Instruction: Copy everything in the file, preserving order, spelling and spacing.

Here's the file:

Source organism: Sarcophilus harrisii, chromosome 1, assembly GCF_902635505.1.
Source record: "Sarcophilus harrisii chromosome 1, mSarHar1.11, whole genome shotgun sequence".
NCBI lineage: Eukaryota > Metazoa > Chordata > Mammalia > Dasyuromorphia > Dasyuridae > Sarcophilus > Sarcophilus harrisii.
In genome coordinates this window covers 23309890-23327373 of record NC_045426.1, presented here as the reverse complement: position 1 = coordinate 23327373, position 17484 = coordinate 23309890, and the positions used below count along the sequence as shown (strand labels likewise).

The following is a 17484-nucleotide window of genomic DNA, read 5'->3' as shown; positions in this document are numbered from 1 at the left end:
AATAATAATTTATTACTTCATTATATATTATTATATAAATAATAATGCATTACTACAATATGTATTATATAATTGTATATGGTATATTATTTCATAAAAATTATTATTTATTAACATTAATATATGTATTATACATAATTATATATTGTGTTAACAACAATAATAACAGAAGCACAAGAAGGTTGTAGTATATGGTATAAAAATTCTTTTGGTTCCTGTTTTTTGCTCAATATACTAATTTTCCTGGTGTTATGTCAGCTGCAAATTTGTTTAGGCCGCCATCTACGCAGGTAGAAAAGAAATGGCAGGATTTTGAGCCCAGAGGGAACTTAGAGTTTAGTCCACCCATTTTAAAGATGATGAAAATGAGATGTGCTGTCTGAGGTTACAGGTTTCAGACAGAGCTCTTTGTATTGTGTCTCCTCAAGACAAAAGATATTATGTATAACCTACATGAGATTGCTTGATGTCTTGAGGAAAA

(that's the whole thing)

Source organism: Sarcophilus harrisii, chromosome 1, assembly GCF_902635505.1.
Source record: "Sarcophilus harrisii chromosome 1, mSarHar1.11, whole genome shotgun sequence".
NCBI lineage: Eukaryota > Metazoa > Chordata > Mammalia > Dasyuromorphia > Dasyuridae > Sarcophilus > Sarcophilus harrisii.
In genome coordinates this window covers 23309890-23327373 of record NC_045426.1, presented here as the reverse complement: position 1 = coordinate 23327373, position 17484 = coordinate 23309890, and the positions used below count along the sequence as shown (strand labels likewise).

The following is a 17484-nucleotide window of genomic DNA, read 5'->3' as shown; positions in this document are numbered from 1 at the left end:
AATAATAATTTATTACTTCATTATATATTATTATATAAATAATAATGCATTACTACAATATGTATTATATAATTGTATATGGTATATTATTTCATAAAAATTATTATTTATTAACATTAATATATGTATTATACATAATTATATATTGTGTTAACAACAATAATAACAGAAGCACAAGAAGGTTGTAGTATATGGTATAAAAATTCTTTTGGTTCCTGTTTTTTGCTCAATATACTAATTTTCCTGGTGTTATGTCAGCTGCAAATTTGTTTAGGCCGCCATCTACGCAGGTAGAAAAGAAATGGCAGGATTTTGAGCCCAGAGGGAACTTAGAGTTTAGTCCACCCATTTTAAAGATGATGAAAATGAGATGTGCTGTCTGAGGTTACAGGTTTCAGACAGAGCTCTTTGTATTGTGTCTCCTCAAGACAAAAGATATTATGTATAACCTACATGAGATTGCTTGATGTCTTGAGGAAAA